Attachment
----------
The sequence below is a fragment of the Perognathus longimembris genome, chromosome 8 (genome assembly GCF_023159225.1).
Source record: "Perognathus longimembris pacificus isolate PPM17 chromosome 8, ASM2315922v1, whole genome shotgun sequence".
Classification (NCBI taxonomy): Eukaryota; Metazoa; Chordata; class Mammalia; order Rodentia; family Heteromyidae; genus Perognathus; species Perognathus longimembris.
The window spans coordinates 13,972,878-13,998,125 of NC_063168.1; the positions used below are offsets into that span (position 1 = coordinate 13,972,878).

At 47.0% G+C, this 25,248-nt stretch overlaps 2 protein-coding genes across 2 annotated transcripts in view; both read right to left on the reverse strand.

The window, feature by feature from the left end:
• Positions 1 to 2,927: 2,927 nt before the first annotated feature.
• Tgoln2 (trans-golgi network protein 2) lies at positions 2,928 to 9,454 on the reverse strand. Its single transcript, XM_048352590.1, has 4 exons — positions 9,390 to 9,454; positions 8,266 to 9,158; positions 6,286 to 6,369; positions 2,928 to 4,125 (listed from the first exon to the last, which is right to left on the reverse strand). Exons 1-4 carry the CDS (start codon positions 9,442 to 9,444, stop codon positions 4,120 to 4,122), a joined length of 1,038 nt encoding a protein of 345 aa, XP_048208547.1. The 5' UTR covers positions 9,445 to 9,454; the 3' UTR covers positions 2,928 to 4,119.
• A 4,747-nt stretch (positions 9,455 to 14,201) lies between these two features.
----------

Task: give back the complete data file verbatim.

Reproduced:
The sequence below is a fragment of the Perognathus longimembris genome, chromosome 8 (genome assembly GCF_023159225.1).
Source record: "Perognathus longimembris pacificus isolate PPM17 chromosome 8, ASM2315922v1, whole genome shotgun sequence".
Classification (NCBI taxonomy): Eukaryota; Metazoa; Chordata; class Mammalia; order Rodentia; family Heteromyidae; genus Perognathus; species Perognathus longimembris.
The window spans coordinates 13,972,878-13,998,125 of NC_063168.1; the positions used below are offsets into that span (position 1 = coordinate 13,972,878).

At 47.0% G+C, this 25,248-nt stretch overlaps 2 protein-coding genes across 2 annotated transcripts in view; both read right to left on the reverse strand.

The window, feature by feature from the left end:
• Positions 1 to 2,927: 2,927 nt before the first annotated feature.
• Tgoln2 (trans-golgi network protein 2) lies at positions 2,928 to 9,454 on the reverse strand. Its single transcript, XM_048352590.1, has 4 exons — positions 9,390 to 9,454; positions 8,266 to 9,158; positions 6,286 to 6,369; positions 2,928 to 4,125 (listed from the first exon to the last, which is right to left on the reverse strand). Exons 1-4 carry the CDS (start codon positions 9,442 to 9,444, stop codon positions 4,120 to 4,122), a joined length of 1,038 nt encoding a protein of 345 aa, XP_048208547.1. The 5' UTR covers positions 9,445 to 9,454; the 3' UTR covers positions 2,928 to 4,119.
• A 4,747-nt stretch (positions 9,455 to 14,201) lies between these two features.